Texture border/margin generation by copying pixels from the adjacent polygon

Hello everybody,

Inspired by this case I did some experiments on generating a better texture margin.

The current margin is generated by just extending/blurring the pixels on the border. This works reasonably well when the texels are downscaled, but it falls down when the texels are large on screen.

I generated a new margin, by copying pixels from the adjacent polygon.

These pictures are cheating a bit, because they show the optimal case of a perfectly pixel-aligned UV border (except for the sloped border). If you look in the linked case I there posted an example of a non-aligned UV map, and while less large there is still a notable improvement.

What I currently do in my (hacked together) test program is:

  • generate a map of the pixels that need generating, administrating which UV edge they are the border of.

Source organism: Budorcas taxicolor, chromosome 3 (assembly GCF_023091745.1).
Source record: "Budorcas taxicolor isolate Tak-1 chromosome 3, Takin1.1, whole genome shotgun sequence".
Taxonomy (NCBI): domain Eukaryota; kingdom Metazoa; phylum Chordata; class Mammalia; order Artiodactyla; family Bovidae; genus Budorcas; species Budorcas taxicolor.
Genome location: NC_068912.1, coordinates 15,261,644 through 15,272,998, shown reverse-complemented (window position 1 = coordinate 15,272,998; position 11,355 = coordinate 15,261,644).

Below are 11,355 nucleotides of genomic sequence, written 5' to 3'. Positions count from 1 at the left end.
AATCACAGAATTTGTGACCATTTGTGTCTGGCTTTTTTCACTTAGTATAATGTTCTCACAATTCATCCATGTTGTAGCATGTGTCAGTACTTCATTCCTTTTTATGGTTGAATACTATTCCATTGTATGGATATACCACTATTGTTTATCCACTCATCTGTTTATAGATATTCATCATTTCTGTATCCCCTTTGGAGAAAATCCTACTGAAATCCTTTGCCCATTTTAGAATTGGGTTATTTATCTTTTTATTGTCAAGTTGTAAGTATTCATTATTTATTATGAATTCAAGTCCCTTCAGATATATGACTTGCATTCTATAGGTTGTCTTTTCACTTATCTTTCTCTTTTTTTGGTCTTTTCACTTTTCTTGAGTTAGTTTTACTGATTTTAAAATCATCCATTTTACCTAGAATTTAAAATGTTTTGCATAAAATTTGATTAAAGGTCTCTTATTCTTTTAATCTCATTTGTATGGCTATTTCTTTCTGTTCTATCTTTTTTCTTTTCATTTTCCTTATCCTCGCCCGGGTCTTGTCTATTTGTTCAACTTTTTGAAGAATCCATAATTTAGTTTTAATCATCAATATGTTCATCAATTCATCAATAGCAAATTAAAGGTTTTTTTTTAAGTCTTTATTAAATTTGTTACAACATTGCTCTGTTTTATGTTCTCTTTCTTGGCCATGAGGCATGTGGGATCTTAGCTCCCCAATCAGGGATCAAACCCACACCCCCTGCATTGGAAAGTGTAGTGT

• for each pixel which need generating project the point onto the associated UV edge and sample a pixel from the polygon of the corresponding UV edge at the same distance.

I think the results are promising enough to warrant spending some more time on trying to implement this inside blender. But I first want to know what people think before I spend time on finding out how to do that.

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This is certainly promising, I think it’s worth implementing something like this inside Blender.

From what I understand you are proposing that rather than to extrapolate pixels on the edge, to instead bake these pixels on adjacent faces?

I think that perhaps to give most continuous result, you could use baked pixels elsewhere in the image rather than baking additional pixels. That way any distortion or noise from the bake can be taken into account, since that also contributes to seams.

I didn’t bake extra pixels. Just resampled them from elsewhere in the image.